better functioning pavement. Staff is proposing that this approach be used in our next
        neighborhood treatment project (as described in the CIP 14 update, the next
        neighborhood to receive treatment will be the area north of Main and west of Miguel).

        As opposed to the neighborhood treatments, arterial and collector pavement rehab
        projects are much more involved and expensive. The extent of Sierracrete on these
        streets is pretty limited. As opposed to the increased maintenance frequency
        approach, staff believes these roadways will be better served by completely
        removing the Sierracrete material. The reconstructed roadway will perform better
        over time and the higher initial investment will result in a more efficient long term
        maintenance program. As discussed in the CIP 14 update, the first roadway to
        receive this treatment will be Empire Avenue between Main Street and Oakley Road.

    •   Project 11, Main Street Downtown- This project will reconstruct and reconfigure
        existing Main Street in the downtown area from roughly Vintage Parkway to
        Norcross. The project will include a center landscaped median, one lane of traffic in
        each direction, and angled parking stalls on each side as well as enhanced .
        landscaping and street furniture. The design has been started and construction is
        anticipated to begin in the spring of 2012.

    •   Project 12, Citywide Safety and Traffic Management Improvements- This annual
        project implements spot transportation safety improvements such as the
        Neighborhood Traffic Management Program (NTMP). Areas being studied include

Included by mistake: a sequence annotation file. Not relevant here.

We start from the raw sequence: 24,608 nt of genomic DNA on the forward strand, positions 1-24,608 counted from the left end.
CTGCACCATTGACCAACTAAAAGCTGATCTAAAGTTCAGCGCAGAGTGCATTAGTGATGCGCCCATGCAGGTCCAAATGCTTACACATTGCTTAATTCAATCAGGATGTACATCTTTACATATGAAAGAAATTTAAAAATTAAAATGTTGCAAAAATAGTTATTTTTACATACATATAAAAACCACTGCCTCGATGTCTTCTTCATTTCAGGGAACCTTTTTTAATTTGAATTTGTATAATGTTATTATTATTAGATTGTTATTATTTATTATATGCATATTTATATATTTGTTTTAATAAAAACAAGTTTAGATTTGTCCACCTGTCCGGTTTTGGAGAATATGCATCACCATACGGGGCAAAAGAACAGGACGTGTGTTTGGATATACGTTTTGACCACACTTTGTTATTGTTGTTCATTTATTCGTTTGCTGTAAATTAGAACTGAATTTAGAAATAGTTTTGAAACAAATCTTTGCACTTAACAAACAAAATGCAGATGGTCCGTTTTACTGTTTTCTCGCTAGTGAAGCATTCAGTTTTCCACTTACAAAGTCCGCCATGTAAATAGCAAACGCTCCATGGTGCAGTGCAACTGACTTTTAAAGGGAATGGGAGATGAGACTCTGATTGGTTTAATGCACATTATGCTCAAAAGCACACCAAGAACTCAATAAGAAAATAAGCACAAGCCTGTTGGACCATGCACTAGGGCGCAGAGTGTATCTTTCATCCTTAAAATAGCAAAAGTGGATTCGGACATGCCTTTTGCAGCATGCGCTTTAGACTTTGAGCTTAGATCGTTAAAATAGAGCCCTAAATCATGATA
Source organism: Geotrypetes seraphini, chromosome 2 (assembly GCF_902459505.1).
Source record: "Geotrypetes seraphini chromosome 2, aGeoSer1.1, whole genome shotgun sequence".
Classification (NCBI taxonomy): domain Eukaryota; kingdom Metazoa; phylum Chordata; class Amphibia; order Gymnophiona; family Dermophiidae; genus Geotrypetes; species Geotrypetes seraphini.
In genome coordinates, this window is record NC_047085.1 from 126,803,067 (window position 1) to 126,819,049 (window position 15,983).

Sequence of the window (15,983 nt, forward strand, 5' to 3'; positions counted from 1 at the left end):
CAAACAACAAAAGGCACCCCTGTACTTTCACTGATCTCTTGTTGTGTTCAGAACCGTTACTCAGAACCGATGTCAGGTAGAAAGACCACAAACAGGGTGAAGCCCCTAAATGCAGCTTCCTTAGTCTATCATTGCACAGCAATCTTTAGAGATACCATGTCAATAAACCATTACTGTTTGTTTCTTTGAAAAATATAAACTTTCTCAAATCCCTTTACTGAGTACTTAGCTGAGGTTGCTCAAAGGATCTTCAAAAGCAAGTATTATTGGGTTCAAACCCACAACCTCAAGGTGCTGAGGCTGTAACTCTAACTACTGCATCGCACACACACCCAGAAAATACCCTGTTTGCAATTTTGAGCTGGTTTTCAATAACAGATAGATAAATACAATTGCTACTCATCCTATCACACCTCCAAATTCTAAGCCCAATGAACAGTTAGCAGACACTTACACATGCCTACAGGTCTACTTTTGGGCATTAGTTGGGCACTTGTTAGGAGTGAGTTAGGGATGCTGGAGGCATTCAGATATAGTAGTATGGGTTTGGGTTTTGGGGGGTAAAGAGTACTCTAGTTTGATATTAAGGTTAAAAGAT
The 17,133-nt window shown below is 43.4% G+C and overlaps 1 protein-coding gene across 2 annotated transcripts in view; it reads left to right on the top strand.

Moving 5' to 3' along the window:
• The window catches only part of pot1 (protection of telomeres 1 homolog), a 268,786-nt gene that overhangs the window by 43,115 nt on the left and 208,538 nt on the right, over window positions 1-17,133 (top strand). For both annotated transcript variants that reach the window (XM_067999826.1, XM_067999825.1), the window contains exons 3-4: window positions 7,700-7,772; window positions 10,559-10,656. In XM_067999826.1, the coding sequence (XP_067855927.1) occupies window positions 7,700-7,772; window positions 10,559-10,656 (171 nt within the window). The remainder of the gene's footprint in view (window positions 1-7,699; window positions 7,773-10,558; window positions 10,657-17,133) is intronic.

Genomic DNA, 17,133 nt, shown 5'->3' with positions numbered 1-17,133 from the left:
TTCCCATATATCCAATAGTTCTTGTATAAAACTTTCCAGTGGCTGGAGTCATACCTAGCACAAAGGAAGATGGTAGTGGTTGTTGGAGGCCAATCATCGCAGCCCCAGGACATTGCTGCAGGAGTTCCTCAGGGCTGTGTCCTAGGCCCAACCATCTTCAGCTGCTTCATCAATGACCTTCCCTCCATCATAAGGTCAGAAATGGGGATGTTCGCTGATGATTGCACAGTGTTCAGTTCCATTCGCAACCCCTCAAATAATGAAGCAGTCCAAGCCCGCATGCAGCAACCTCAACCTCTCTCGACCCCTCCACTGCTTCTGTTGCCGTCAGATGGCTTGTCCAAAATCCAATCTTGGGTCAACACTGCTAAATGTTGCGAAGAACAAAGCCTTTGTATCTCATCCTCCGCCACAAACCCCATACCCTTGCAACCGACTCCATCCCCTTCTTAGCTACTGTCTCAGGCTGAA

Silverspur Lane cut-through and speeds, Barndance Way volumes and speeds, and
        the Charles Way neighborhood volumes and speeds. The project also recently
        installed over a dozen radar speed signs that have been very well received by the

    •   Project 13, Citywide Frontage Improvement Gap Closures- This annual project is
        used to fill in gaps in sidewalks throughout the City. The project on Empire Avenue at
        Oakley Road is well underway and is ahead of schedule. This project is also
        constructing medians in Empire Avenue and is incorporating a pavement
        rehabilitation project from roughly Holly Drive to Main Street. The pavement rehab
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Date: September 27,2011
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        project was designed prior to the Sierracrete study, and the study confirms that there
        is a confined amount of Sierracrete in some of the areas that the County widened.
        Staff is working with the contractor to define the limits for removal and a change order
        will be prepared to remove the Sierracrete completely. It is likely that the change
        order amount will exceed Staffs approval authority so it will probably be presented to
        the City Council in October. Upcoming phases of gap closures will likely include
        Empire at Bedford, the last remaining gaps on Cypress, and Main Street projects
        following the relinquishment (such as the small gap between the mobile home park
        and Oil Can Henry).

    •   Project 14, Citywide Pavement Management- This annual project is used to perform
        preventative maintenance on streets throughout the City. A neighborhood slurry seal